In Japan’s parliamentary snap elections on 22 October, Prime Minister Shinzo Abe is almost certain to retain his seat despite extreme unpopularity. In fact, nearly half of the Japanese people do not support the Prime Minister in his present position. However, Abe’s Liberal Democratic Party is trusted by many within Japan – it is expected to win between 281 and 303 seats in the 465-seat lower house in the upcoming electoral contest.
Abe’s only opponent, Tokyo Governor and leader of the Party of Hope, Yuriko Koike, announced on 4 October that she would be withdrawing her candidacy for the Prime Minister Position. The Party of Hope itself emerged from the Democratic Party, the Japanese opposition until early October. Therefore, it is equally significant that the Constitutional Democratic Party of Japan, another Democratic Party offshoot, chose to contest elections separately from the Party of Hope. This undermined all potential for an upset in the parliamentary elections, as the Constitutional Democratic Party of Japan will likely take 45-50 seats away from the Party of Hope thus splitting the vote in favour of the Liberal Democrats, and keeping Abe in power.
Abe’s re-election will affect Japan’s policy for the next four years. In particular, Abe’s victory in this snap election will facilitate Japanese foreign policy, particularly towards the North Korean nuclear crisis.
North Korea’s military is now ranked 23rd in the world. The regime has an available manpower pool of over 13 million. In contrast, Japan is ranked 7th in the world, and has over four times the available manpower for its military, due to its significantly larger population. Nevertheless, North Korea is not a nation to be caught off guard. In the past month, Japan has seen two North Korean ballistic missiles flown over its prefecture of Hokkaido.
According to the Japanese times, the new Abe administration’s policy on North Korea would call for continued ‘close cooperation between Japan and the U.S’ But to what extent? Abe emphasised in his campaign that, with regards to North Korea, a military solution needs to be implemented. He highlighted the past relations Japan has had with North Korea, especially the 1978 kidnapping of two Japanese citizens. Without going into the constitutional roadblocks of such a military effort, it’s important to highlight the resources Japan has for a joint- defensive or offensive manoeuvre, and the areas that such an effort would target.
The first location of interest for Japan would be the South China Sea. Japan relies heavily on its coast guard, which patrols 12 times the landmass of Japan. Moreover, both the Japan and the U.S challenge China for control of ‘International waters’ – China continues to expand its power in the South China Sea using man made islands. How does China relate to a North Korea attack? North Korea and China have had a continuous bond, with China being North Korea’s primary trade partner, supplying the regime with enough food and aid to maintain the nation amid a mass of international sanctions.
Given the North Korea-China relationship, one must distinguish between an offensive versus defensive approach to a North Korean attack. If Japan used a primarily defensive strategy, it would be less likely for China to come to North Korea’s aid than if Japan, in coordination with the United States, took offensive action and pre-emptively struck to disable North Korea’s nuclear capabilities. Thus, the conflict’s expansion into the South China Sea would be an offensive manoeuvre and engage China into what would be a tougher conflict for Japan to end quickly and positively. By extension, if Japan were to plan an attack, using the coast guard to control more of the South China Sea would only provoke China and encourage their intervention, rendering this strategy questionable. This discussion raises an important question: in the event of a U.S. pre-emptive strike on North Korea, how would Abe and the Japan Maritime Self-Defence Force (JMSDF) react?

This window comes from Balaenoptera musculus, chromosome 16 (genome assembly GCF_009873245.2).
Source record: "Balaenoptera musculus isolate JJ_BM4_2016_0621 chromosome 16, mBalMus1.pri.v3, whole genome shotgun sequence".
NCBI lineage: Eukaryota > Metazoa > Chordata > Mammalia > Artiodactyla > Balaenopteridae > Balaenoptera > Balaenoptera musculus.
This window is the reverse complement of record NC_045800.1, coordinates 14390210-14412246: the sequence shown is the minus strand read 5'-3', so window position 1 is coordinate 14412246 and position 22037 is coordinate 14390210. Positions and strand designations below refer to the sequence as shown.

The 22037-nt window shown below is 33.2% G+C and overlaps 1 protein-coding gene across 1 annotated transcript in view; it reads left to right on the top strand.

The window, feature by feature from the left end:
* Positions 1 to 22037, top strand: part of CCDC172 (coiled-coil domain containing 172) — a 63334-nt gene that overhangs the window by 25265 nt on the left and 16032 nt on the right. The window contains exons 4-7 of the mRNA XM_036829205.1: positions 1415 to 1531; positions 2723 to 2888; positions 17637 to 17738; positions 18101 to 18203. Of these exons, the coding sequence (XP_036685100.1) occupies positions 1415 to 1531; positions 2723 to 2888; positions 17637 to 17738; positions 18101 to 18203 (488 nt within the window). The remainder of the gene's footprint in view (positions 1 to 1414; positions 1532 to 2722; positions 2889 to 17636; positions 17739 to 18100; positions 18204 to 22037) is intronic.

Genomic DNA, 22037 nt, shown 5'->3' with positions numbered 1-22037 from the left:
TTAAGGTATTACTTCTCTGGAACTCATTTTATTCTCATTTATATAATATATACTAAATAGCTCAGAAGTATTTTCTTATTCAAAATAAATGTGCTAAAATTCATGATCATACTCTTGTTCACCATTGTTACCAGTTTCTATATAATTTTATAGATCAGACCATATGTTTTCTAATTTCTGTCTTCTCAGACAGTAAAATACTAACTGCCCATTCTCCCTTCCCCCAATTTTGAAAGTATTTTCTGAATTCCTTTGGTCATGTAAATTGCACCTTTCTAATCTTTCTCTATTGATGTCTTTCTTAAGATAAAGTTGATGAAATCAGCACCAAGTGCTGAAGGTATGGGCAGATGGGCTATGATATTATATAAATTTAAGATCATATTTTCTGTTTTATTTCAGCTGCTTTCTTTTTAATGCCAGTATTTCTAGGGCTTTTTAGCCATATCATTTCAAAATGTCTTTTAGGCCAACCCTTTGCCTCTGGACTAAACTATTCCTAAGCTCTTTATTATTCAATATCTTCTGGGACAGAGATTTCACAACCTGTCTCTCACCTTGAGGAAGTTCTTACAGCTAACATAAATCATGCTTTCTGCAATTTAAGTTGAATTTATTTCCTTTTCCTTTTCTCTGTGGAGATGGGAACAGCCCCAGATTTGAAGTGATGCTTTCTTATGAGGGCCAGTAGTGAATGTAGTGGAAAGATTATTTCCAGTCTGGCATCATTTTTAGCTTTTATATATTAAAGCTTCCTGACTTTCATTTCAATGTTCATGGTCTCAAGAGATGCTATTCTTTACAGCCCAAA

Following a speech at the United Nations in which President Trump called Kim Jon Un ‘Rocket Man’, the North Korean foreign minister said that the North Korean regime referring to the Trump administration has: ‘Lit the wick of war’. If these threats catalyse future action, the question of Japan’s intervention remains. If Trump asks Abe to join him in a military manoeuvre, is Japan obliged to accept? If another missile is launched over Japan (The earlier mentioned Hokkaido missile was targeted past Japan into the Pacific), will the Japanese government support the U.S. shooting it down, or would it rather risk its safety to prevent the U.S. pulling the nation into war?
While both questions will be highly debated in the new Abe administration, the fact remains that Japan is of vital importance to a U.S. lead attack on North Korea. In a report by Emma Chanlett-Avery from the Congressional Research Service; the U.S. has a military presence in Okinawa of: ‘53,000 military personnel (39,000 onshore and 14,000 afloat in nearby waters)’. So, even if Japan is not directly involved in the conflict, the U.S. will still use Japan as a station to carry out its attacks. Furthermore, in the event of conflict, if quick victory is probable and Chinese intervention unlikely, will the world see Japan take an offensive stance once again?
Ultimately, given that a solo Japanese coast guard operation would anger a larger Chinese force, and there is such a large U.S. presence in Japan, two conclusions can be made. For one, Japan cannot fight a battle without the U.S., nor a war in which China is involved. Furthermore, we can expect the Abe administration to not make any pre-emptive or defensive manoeuvres, without the U.S., nor allow the U.S. to launch any attacks from its Okinawa forces, with the exception of a clear victory and U.S. protection to accompany Japan’s Self Defence Forces.